– Jonathan Safran Foer.

New Undercover Footage at Tyson

You can’t determine if something is morally acceptable unless you know what it is you’re supporting. If you aren’t vegan, this is what you’re supporting.

Feel free to watch and summarize this video for me, because I’m just not doing it. Go vegan and get a free pass: never have to watch horrifying farm animal abuse videos again.

When you buy from Tyson, you are literally supporting this exact cruelty. You are more likely than not doing just the same when buying from other brands. Factory farms account for 99% of the meat sold in this country. Don’t fool yourself into thinking what you buy is any different or more humane.

I’m only speaking very generally because–as previously stated–I am not watching this video. I imagine it features some of the more egregious examples of cruelty–the types of cruelty we all hope are isolated incidents even when they aren’t. It’s easier to sleep at night when we think that this is the exception and not the rule. People can’t really be this horrible. But I remember being sixteen, very much not a vegan or vegetarian, and dating someone who worked for a local hog farm. He enjoyed telling me in graphic detail about finding rotting pig corpses that had been overlooked because there were too few people to manage the number of animals being held captive. He enjoyed making me uncomfortable. Surprisingly (considering what a sociopath he turned out to be), he didn’t enjoy telling me about the piglets he slammed against the concrete or smashed with wooden boards just because they were the runts of their broken family units.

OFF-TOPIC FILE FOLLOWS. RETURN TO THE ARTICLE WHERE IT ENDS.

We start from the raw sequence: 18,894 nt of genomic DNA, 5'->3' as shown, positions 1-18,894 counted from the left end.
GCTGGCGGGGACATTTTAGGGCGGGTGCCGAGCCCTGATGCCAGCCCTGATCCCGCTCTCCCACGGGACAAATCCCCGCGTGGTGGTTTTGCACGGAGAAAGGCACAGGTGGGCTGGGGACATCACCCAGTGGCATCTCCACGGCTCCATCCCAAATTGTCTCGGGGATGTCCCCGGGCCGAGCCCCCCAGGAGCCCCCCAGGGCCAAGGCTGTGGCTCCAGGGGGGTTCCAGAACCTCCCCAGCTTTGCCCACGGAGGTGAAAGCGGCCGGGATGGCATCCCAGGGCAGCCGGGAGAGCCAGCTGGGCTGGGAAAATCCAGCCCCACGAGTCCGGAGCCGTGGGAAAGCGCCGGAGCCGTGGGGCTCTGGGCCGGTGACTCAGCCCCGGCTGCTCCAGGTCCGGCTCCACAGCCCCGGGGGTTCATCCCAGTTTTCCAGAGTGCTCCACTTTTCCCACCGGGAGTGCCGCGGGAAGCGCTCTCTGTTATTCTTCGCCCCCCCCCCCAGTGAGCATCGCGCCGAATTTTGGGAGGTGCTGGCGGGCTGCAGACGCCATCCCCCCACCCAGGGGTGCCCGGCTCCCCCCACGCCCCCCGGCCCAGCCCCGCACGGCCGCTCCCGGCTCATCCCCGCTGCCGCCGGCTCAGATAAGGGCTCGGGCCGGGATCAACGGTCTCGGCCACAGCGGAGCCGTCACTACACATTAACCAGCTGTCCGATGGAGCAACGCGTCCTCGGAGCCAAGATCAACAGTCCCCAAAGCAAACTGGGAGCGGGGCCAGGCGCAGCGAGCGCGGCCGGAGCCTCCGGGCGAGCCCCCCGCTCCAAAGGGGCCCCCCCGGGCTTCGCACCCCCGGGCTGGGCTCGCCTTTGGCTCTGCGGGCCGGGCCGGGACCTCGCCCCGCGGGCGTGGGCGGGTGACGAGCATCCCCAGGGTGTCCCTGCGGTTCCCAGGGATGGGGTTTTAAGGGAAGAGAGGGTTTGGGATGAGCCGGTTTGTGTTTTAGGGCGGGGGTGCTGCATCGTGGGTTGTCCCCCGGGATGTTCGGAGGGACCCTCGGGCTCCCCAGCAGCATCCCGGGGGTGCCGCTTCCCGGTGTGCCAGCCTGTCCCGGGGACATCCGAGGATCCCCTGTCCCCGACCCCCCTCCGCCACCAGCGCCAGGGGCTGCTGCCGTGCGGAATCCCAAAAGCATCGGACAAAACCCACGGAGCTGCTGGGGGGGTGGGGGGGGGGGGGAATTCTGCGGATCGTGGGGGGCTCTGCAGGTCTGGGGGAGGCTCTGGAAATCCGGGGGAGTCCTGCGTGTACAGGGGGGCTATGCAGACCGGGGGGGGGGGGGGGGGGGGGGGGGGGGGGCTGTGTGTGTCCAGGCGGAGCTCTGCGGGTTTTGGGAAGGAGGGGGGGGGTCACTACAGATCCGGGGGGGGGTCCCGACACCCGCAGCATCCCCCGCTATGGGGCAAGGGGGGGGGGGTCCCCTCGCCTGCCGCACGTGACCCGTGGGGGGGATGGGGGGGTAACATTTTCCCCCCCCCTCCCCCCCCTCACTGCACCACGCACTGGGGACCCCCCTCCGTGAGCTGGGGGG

He told me because it weighed on him emotionally and he couldn’t keep it to himself. I told him I didn’t want to hear about it. I’m going to ask that you do as I say and not as I did: Don’t turn a blind eye to suffering when you are contributing to its demand.

If this video–if even the idea of it–disturbs you, then please engage the problem. Don’t look away. It may hurt, emotionally, but you need only glimpse it. You aren’t the one living it. Please watch. Please employ every ounce of empathy at your disposal for these individuals and their plight. Know that you don’t have to be a part of this. Know that there are alternatives and that they are not out of your reach. Take the first step: ORDER A FREE VEGAN STARTER GUIDE.

“We can’t plead ignorance, only indifference. Those alive today are the generations that came to know better. We have the burden and the opportunity of living in the moment when the critique of factory farming broke into the popular consciousness. We are the ones of whom it will be fairly asked, What did you do when you learned the truth about eating animals?”

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Throwback Thursday: upsetting image warning

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This is me aged sixteen years. This is me in my high school Advanced Biology class. This is me. I’ll give you a moment to let that sink in.

For those of you who didn’t know me as a non-vegan, or those who have simply forgotten what I was like as a teenager, there it is: reality check.

Every person to ever tell me “I could never be vegan, because I love cheese too much” can basically shut the fuck up now. Does this look like a future vegan? I think I can top you on the apathy scale. DO YOU LOVE BACON? No fucks given. Been there, done that, originality points somewhere in the negatives.